A young man has to be versatile to make it in the entertainment game, so Jonathan Wilson Rader is busy kicking off a second music career.
If that doesn't sound too remarkable, just consider that Jonathan is 9 years old. And he's already a show-business veteran.
Back in 2008, he started brightening up Lexington's bluegrass music scene, impressing fans with his natural showmanship and onstage flair, even though he was too young to play an instrument. After all, he was just 3.
Still, he was soon recording a bluegrass CD and appearing in music shows in Indiana, Ohio and parts of Kentucky. That was Jonathan's first career.
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Everything changed, however, when he saw a show by an Elvis Presley impersonator — or tribute artist — last year in Nashville.
"From now on, I'm going to do that right there," Jonathan told his dad, Nathan Rader.
Now, Jonathan performs as "Little Elvis" or "Little E," belting out The King's greatest hits, and cutting the same onstage moves that drove Presley fans wild back in the day. He dresses the part, too, with a wardrobe of custom-made outfits like Elvis used to wear, some costing as much as $1,000.
Jonathan's first big gig as Elvis in Lexington was May 16 at Musicland, a family oriented music venue in the Meadowthorpe neighborhood. He sang Presley hits backed by a local band, Kenny Whalen and the Travelers. And like The King, Jonathan tossed out colorful neck scarves to breathless ladies in the audience between songs.
"He wasn't bashful; I'll tell you that," Kenny Whalen said. "I mean 9 years old. ... I thought he was real good."
Jonathan's been getting such reviews since he started out in bluegrass music.
"You could tell early on that he had real rhythm and an ear for music," Nathan Rader said. "He was just a natural showman. He first performed when he was barely 2. He recorded a bluegrass album when he was 6. He has been on WoodSongs (Old-Time Radio Hour). He recorded a CD of Elvis songs last year."
Jonathan has no record contract, at least not yet, but he sells copies of his CDs to guests at shows. His father mainly foots the bills for his music career, at least for now.
Jonathan also remains a kid. He attends Wilmore Elementary School, likes to ride bikes with friends; enjoys video games and super-hero adventure stories; and spends time with his mom, dad and sister.
But everyone agrees that he approaches performing with the dedication of an experienced, true professional.
When he started doing Elvis, Jonathan knew relatively little about The King. He spent months watching Elvis videos on TV and the Internet, studying The King's moves and learning his classic songs, and checking out some of Elvis' movies from the 1950s and '60s.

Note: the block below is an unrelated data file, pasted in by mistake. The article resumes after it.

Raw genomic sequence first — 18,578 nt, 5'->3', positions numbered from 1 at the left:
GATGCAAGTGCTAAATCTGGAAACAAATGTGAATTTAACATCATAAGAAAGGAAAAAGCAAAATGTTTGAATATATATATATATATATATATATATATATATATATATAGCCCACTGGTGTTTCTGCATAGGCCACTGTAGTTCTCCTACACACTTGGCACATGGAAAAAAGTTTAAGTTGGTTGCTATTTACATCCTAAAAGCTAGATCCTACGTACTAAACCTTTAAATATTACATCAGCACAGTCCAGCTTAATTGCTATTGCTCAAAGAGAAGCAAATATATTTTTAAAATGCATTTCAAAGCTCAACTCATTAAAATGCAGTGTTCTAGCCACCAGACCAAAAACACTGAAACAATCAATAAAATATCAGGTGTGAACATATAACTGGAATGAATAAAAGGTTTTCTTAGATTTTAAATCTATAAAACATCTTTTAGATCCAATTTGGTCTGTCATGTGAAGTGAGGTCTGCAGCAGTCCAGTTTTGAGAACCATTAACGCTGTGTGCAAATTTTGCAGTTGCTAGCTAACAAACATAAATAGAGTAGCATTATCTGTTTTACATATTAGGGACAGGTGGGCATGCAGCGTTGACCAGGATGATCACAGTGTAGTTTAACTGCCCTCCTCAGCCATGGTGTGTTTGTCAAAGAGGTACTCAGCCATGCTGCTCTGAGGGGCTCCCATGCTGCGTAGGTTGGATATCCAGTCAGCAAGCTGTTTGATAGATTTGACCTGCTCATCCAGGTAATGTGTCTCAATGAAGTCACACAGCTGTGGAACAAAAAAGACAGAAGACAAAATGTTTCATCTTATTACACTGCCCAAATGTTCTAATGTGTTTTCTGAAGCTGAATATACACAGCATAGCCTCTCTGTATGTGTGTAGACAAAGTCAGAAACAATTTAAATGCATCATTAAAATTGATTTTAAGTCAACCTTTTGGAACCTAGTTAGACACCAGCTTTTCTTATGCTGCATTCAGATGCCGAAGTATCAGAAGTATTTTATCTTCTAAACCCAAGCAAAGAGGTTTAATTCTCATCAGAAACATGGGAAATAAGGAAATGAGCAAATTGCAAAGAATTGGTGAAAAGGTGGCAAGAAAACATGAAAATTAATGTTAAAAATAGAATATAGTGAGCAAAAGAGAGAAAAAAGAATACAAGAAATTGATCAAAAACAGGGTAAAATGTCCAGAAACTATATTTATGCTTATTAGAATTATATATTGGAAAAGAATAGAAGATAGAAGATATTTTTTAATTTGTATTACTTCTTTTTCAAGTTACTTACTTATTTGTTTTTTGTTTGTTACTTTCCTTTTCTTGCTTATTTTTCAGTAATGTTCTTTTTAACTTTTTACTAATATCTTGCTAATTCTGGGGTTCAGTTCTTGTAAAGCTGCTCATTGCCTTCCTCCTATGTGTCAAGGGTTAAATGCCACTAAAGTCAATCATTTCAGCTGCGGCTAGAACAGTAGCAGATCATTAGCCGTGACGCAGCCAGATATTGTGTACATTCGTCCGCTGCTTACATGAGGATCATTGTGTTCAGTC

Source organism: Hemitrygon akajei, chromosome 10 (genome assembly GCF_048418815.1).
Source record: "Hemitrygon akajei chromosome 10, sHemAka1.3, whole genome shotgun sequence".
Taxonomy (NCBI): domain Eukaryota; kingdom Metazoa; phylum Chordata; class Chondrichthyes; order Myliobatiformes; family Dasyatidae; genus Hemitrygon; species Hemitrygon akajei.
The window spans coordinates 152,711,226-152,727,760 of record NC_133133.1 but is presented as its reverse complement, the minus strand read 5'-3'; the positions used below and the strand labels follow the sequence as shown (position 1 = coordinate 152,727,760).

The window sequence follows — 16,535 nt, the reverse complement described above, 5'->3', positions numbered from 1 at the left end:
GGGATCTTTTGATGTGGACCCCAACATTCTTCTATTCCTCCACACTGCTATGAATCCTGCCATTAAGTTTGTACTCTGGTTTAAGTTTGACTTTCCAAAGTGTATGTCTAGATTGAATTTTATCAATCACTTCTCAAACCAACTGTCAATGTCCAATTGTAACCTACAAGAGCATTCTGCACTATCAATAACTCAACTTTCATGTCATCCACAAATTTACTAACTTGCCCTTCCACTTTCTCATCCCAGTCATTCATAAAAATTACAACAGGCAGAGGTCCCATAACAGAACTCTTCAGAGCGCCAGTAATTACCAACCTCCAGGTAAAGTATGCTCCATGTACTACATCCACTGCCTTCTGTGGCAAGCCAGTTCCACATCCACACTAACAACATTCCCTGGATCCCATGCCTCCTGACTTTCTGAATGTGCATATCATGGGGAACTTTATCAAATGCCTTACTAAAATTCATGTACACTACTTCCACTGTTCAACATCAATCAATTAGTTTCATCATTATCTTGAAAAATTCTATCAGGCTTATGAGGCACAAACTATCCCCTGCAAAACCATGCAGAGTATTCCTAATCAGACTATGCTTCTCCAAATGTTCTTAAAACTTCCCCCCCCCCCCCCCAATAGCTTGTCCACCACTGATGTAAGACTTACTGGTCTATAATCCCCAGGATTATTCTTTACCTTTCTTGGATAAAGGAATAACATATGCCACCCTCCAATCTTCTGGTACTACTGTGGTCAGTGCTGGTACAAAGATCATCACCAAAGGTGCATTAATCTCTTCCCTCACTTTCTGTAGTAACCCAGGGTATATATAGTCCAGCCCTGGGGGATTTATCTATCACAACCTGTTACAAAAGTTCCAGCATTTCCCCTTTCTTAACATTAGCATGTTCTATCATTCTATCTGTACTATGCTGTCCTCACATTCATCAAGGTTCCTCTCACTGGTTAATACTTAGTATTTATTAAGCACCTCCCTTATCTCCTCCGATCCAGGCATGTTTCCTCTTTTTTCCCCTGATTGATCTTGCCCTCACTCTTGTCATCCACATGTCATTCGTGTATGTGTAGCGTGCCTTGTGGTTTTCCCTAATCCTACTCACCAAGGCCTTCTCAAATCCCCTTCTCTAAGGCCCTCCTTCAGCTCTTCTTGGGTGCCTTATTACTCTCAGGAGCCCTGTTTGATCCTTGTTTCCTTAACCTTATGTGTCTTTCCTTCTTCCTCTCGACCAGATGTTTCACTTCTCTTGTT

"He immersed himself in Elvis," Nathan Rader said.
When Jonathan recorded the Elvis CD in Nashville, with professional musicians backing him, he insisted on repeated takes to get the sound exactly right, his father said.
"He would tell these guys, 'That's not the sound I want; that's not the way Elvis did it,'" Nathan Rader said. "I think they were impressed with him being that young and knowing exactly the sound he wanted."
Jonathan says that when he performs, he tries to "become" Elvis.
"I had heard some Elvis CDs my mom and dad had, and I thought he had a good beat," Jonathan said. "I really didn't think too much about it at the time.
"But after I saw this tribute artist in Nashville, I really started getting into the music."
Jonathan's mother, Terri Wilson, said he's never been shy in front of an audience.
"He likes to ride bikes with the rest of the kids, but mostly he likes to perform," she said. "When he's here with his friends, he's always performing for them. And he's always costume-changing and performing for me."
Wilson said her son might have inherited his stage sense from her father, who played in a band, and other members of her family who were musicians.
"I'm very shy, so he doesn't get it from me," she said.
Jonathan just says he's always comfortable in front of people.
"I like being onstage," he said "I never feel never nervous; I feel like I'm at home. When I perform, I don't think about it; I just feel like I'm at home and do what I feel like I can do."
How far Jonathan will go with this is anybody's guess.
Terri Wilson says her son is interested in the theater, and she hopes he will pursue theater and music.
"I support him 100 percent," she said.
Nathan Rader says he thinks their son will end up in some kind of music career, whether bluegrass, rock 'n' roll or another genre.
"He loves all kinds of music," Nathan Rader said.
For now, Jonathan is concentrating on being Elvis.
"I wanted to feel what he felt," he says, "and dance to the rhythm just like he did."